New Zealand’s COVID-19 outbreak and associated restrictions have posed many challenges for tourism and hospitality operators, but age subsidies offer much-needed relief.
The New Zealand government has announced the continuation of wage subsidy support for tourism businesses, helping operators to maintain staff and operations as the nation continues to endure restrictions.
According to Prime Minister Jacinda Ardern, the wage subsidy will remain nationwide for as long as any part of New Zealand is experiencing alert level 3 or 4 of COVID-19 lockdown.
This comes as welcome news for operators as even businesses in areas with low or zero COVID-19 transmission feel the effects of restrictions on Auckland travellers.
“Aucklanders are the biggest source of domestic visitors, and while Auckland remains at a higher alert level, it severely limits how much tourism activity is seen around the rest of the country,” said Chris Roberts, chief executive at Tourism Industry Aotearoa (AIT).
The continuation of the wage subsidy is expected to offer a lifeline, helping businesses keep staff employed throughout lockdowns and reduced venue capacity. It is hoped that this will assist many operators to stay afloat and begin to look towards post-pandemic recovery.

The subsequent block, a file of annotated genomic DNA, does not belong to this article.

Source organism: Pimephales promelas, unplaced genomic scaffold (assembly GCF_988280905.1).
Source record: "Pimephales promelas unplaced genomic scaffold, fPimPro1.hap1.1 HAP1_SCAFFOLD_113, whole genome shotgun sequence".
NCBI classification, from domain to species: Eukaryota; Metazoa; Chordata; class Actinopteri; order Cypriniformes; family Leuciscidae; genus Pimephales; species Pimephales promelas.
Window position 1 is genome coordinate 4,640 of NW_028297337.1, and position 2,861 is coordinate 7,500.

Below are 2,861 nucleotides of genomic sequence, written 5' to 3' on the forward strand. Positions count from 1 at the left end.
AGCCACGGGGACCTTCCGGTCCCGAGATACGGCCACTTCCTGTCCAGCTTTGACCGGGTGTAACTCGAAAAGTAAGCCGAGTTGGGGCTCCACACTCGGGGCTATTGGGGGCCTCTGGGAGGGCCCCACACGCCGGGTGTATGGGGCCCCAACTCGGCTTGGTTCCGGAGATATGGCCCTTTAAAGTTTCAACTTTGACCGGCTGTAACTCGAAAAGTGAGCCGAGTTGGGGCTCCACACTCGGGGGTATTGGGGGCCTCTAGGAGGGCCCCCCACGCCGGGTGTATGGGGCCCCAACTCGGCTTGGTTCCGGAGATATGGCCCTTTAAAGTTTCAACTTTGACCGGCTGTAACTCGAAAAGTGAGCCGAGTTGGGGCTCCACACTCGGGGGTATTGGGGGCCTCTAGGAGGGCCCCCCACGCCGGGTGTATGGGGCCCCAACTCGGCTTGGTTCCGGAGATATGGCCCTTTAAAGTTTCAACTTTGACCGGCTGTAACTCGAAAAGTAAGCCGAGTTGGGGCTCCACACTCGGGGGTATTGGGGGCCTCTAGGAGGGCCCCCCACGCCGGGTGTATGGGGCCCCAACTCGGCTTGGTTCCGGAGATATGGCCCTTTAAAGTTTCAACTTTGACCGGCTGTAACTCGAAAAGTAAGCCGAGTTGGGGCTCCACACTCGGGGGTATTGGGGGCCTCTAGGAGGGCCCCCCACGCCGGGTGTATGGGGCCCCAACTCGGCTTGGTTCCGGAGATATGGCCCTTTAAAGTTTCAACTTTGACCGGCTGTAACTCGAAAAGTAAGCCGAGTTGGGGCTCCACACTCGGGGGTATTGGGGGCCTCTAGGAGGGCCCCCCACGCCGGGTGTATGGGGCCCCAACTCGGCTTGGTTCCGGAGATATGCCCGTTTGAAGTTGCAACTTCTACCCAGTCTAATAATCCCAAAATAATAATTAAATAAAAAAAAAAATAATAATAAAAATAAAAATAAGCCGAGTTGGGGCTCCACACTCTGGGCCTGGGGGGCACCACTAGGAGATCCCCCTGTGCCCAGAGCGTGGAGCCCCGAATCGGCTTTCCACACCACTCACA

“The measures taken to date appear to be containing the outbreak, but all tourism businesses are looking forward to getting back to level 1,” Mr Roberts said.
As New Zealand tourism operators continue to navigate the impact of COVID-19, industry bodies, including TIA, are calling on communities to get vaccinated, with increased vaccination rates the key to easing travel restrictions and returning to tourism providers.
Mr Roberts said: “The higher the vaccination rate, the greater likelihood that we can get on top of this virus and enjoy the freedom to travel again.”
When restrictions ease in Auckland, domestic tourism businesses can expect travellers to return, and in the months to come, it is hoped that New Zealand can again begin to welcome international tourists to its shores.